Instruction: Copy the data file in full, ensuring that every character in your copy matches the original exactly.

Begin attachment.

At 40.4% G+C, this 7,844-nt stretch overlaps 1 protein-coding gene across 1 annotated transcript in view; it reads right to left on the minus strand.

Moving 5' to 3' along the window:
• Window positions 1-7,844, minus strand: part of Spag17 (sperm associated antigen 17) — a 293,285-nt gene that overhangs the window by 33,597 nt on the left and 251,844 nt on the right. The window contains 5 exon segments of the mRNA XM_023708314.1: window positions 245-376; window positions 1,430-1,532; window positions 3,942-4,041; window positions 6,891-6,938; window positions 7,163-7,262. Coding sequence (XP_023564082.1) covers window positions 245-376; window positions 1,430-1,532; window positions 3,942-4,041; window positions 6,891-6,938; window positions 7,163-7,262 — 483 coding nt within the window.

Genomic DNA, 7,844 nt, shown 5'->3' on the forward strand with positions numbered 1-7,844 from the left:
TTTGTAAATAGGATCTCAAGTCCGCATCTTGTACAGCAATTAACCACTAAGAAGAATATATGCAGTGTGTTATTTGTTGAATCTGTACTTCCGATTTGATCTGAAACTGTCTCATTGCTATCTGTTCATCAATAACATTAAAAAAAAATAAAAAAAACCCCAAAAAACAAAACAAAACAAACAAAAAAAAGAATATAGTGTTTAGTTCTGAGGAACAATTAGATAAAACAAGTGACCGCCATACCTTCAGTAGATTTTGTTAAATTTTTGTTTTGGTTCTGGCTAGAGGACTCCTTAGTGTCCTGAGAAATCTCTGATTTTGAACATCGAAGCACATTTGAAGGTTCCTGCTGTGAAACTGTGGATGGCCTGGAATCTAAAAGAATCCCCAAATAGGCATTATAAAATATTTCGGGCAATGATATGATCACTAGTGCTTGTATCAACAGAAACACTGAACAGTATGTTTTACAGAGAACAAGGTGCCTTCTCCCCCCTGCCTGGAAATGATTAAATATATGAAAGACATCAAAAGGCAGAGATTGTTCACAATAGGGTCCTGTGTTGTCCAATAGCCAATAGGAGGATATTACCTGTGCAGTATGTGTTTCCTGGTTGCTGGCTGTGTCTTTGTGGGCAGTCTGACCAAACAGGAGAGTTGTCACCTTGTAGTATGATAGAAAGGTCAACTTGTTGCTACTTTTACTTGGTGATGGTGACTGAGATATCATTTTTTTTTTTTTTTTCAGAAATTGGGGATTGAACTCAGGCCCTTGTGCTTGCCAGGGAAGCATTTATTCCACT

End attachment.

At 40.4% G+C, this 7,844-nt stretch overlaps 1 protein-coding gene across 1 annotated transcript in view; it reads right to left on the minus strand.

Moving 5' to 3' along the window:
• Window positions 1-7,844, minus strand: part of Spag17 (sperm associated antigen 17) — a 293,285-nt gene that overhangs the window by 33,597 nt on the left and 251,844 nt on the right. The window contains 5 exon segments of the mRNA XM_023708314.1: window positions 245-376; window positions 1,430-1,532; window positions 3,942-4,041; window positions 6,891-6,938; window positions 7,163-7,262. Coding sequence (XP_023564082.1) covers window positions 245-376; window positions 1,430-1,532; window positions 3,942-4,041; window positions 6,891-6,938; window positions 7,163-7,262 — 483 coding nt within the window.

Genomic DNA, 7,844 nt, shown 5'->3' on the forward strand with positions numbered 1-7,844 from the left:
TTTGTAAATAGGATCTCAAGTCCGCATCTTGTACAGCAATTAACCACTAAGAAGAATATATGCAGTGTGTTATTTGTTGAATCTGTACTTCCGATTTGATCTGAAACTGTCTCATTGCTATCTGTTCATCAATAACATTAAAAAAAAATAAAAAAAACCCCAAAAAACAAAACAAAACAAACAAAAAAAAGAATATAGTGTTTAGTTCTGAGGAACAATTAGATAAAACAAGTGACCGCCATACCTTCAGTAGATTTTGTTAAATTTTTGTTTTGGTTCTGGCTAGAGGACTCCTTAGTGTCCTGAGAAATCTCTGATTTTGAACATCGAAGCACATTTGAAGGTTCCTGCTGTGAAACTGTGGATGGCCTGGAATCTAAAAGAATCCCCAAATAGGCATTATAAAATATTTCGGGCAATGATATGATCACTAGTGCTTGTATCAACAGAAACACTGAACAGTATGTTTTACAGAGAACAAGGTGCCTTCTCCCCCCTGCCTGGAAATGATTAAATATATGAAAGACATCAAAAGGCAGAGATTGTTCACAATAGGGTCCTGTGTTGTCCAATAGCCAATAGGAGGATATTACCTGTGCAGTATGTGTTTCCTGGTTGCTGGCTGTGTCTTTGTGGGCAGTCTGACCAAACAGGAGAGTTGTCACCTTGTAGTATGATAGAAAGGTCAACTTGTTGCTACTTTTACTTGGTGATGGTGACTGAGATATCATTTTTTTTTTTTTTTTCAGAAATTGGGGATTGAACTCAGGCCCTTGTGCTTGCCAGGGAAGCATTTATTCCACT